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harangue

[huh-rang] /həˈræŋ/
noun
1.
a scolding or a long or intense verbal attack; diatribe.
2.
a long, passionate, and vehement speech, especially one delivered before a public gathering.
3.
any long, pompous speech or writing of a tediously hortatory or didactic nature; sermonizing lecture or discourse.
verb (used with object), harangued, haranguing.
4.
to address in a harangue.
verb (used without object), harangued, haranguing.
5.
to deliver a harangue.
Origin
1530-1540
1530-40; (noun) < Middle French harangue < Italian ar(r)inga speech, oration, noun derivative of ar(r)ingare to speak in public, verbal derivative of aringo public square < Gothic *hriggs ring1; (v.) < Middle French haranguer < Italian ar(r)ingare
Related forms
unharangued, adjective
Dictionary.com Unabridged
Based on the Random House Dictionary, © Random House, Inc. 2014.
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Examples for harangue
  • Her sermonizing about being a messiah for society's outcasts turned into a harangue about her own slightly delayed superstardom.
  • Despite such practical counsel, the book reads as a neoconservative harangue against a liberal media elite.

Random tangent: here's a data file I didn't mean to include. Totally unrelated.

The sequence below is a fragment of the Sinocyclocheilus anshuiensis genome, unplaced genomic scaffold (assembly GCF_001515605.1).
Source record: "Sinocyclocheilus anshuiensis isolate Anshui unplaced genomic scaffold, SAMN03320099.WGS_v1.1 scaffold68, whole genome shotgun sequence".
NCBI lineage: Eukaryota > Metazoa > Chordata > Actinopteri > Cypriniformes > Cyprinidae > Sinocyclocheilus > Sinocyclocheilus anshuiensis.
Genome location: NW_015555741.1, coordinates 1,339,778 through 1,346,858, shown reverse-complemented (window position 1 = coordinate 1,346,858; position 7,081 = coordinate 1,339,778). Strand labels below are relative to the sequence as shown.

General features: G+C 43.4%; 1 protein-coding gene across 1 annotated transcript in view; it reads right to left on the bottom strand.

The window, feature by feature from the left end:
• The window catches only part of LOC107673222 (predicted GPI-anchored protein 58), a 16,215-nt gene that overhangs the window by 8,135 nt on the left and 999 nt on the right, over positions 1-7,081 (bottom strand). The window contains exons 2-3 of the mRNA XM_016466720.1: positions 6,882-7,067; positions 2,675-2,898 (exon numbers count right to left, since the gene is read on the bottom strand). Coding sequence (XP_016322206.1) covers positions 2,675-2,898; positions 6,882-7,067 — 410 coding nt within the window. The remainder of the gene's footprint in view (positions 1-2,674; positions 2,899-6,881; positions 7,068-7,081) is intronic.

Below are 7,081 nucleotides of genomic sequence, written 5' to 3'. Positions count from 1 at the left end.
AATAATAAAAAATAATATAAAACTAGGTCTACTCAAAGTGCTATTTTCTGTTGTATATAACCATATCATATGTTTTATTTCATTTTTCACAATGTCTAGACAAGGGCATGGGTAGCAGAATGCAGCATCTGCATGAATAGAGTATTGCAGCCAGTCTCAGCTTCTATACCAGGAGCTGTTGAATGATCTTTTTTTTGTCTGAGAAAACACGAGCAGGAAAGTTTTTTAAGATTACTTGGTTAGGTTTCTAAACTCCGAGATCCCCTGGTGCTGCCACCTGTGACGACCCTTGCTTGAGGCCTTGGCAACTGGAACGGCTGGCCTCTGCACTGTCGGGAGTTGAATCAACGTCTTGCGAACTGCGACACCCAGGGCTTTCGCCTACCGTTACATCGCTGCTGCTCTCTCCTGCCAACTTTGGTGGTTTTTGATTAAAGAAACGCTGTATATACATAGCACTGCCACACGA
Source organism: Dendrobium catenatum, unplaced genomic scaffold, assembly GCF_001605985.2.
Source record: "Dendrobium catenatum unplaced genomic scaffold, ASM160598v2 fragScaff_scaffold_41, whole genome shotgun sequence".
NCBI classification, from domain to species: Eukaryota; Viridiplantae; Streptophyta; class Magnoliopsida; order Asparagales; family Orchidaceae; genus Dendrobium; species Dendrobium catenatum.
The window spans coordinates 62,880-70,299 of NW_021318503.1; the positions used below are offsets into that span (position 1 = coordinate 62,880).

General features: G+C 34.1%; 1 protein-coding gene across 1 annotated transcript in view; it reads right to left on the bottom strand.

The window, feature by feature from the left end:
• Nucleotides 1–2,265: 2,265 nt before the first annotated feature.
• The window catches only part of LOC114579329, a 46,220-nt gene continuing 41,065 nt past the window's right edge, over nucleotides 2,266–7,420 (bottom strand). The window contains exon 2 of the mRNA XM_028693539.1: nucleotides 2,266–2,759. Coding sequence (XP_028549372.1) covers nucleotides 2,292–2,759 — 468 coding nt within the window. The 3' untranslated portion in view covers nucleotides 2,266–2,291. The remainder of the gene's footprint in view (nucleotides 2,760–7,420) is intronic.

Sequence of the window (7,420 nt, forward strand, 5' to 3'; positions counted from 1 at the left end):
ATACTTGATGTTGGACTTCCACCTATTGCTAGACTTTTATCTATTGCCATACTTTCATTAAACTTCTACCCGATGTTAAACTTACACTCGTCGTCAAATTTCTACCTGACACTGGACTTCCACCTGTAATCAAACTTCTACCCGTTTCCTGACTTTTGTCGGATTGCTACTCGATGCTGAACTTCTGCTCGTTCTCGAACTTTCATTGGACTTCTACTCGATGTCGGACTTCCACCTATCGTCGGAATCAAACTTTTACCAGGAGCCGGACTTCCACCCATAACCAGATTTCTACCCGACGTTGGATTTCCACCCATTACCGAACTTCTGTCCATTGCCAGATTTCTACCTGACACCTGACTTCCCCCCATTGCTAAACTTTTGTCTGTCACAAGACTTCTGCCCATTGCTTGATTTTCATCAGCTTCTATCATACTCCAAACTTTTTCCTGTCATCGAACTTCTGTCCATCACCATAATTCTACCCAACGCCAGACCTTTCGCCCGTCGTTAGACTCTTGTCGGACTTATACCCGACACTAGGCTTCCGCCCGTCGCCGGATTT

• But there were months when bills were high, and I would harangue him about his long-distance calls.
  • He complied with my request and made a lengthy harangue to his village.
  • These people are not there to harangue the government about export control.
British Dictionary definitions for harangue

harangue

/həˈræŋ/
verb
1.
to address (a person or crowd) in an angry, vehement, or forcefully persuasive way
noun
2.
a loud, forceful, or angry speech
Derived Forms
haranguer, noun
Word Origin
C15: from Old French, from Old Italian aringa public speech, probably of Germanic origin; related to Medieval Latin harenga; see harry, ring1
Collins English Dictionary - Complete & Unabridged 2012 Digital Edition
© William Collins Sons & Co. Ltd. 1979, 1986 © HarperCollins
Publishers 1998, 2000, 2003, 2005, 2006, 2007, 2009, 2012
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Word Origin and History for harangue
harangue
c.1450, Scottish arang (in Eng. from c.1600), from M.Fr. harangue, from It. aringo "public square, platform," from Goth. *hriggs (pronounced "hrings"), from P.Gmc. *ring "circular gathering." The first -a- inserted to ease Romance pronunciation of Gmc. hr- (cf. hamper (n.)).
Online Etymology Dictionary, © 2010 Douglas Harper
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